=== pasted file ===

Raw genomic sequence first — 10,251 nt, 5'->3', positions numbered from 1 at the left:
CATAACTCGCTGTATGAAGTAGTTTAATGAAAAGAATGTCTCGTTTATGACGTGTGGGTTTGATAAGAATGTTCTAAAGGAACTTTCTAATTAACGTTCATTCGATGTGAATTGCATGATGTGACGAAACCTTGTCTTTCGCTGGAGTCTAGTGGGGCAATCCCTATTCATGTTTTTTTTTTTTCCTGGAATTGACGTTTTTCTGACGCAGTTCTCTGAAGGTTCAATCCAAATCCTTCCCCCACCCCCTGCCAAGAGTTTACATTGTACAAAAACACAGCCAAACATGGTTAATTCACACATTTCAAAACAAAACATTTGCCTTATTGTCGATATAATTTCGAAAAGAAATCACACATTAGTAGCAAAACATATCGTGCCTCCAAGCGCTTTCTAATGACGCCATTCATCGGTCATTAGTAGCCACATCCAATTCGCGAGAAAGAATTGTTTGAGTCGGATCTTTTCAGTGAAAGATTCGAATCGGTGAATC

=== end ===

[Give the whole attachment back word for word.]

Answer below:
Raw genomic sequence first — 10,251 nt, 5'->3', positions numbered from 1 at the left:
CATAACTCGCTGTATGAAGTAGTTTAATGAAAAGAATGTCTCGTTTATGACGTGTGGGTTTGATAAGAATGTTCTAAAGGAACTTTCTAATTAACGTTCATTCGATGTGAATTGCATGATGTGACGAAACCTTGTCTTTCGCTGGAGTCTAGTGGGGCAATCCCTATTCATGTTTTTTTTTTTTCCTGGAATTGACGTTTTTCTGACGCAGTTCTCTGAAGGTTCAATCCAAATCCTTCCCCCACCCCCTGCCAAGAGTTTACATTGTACAAAAACACAGCCAAACATGGTTAATTCACACATTTCAAAACAAAACATTTGCCTTATTGTCGATATAATTTCGAAAAGAAATCACACATTAGTAGCAAAACATATCGTGCCTCCAAGCGCTTTCTAATGACGCCATTCATCGGTCATTAGTAGCCACATCCAATTCGCGAGAAAGAATTGTTTGAGTCGGATCTTTTCAGTGAAAGATTCGAATCGGTGAATC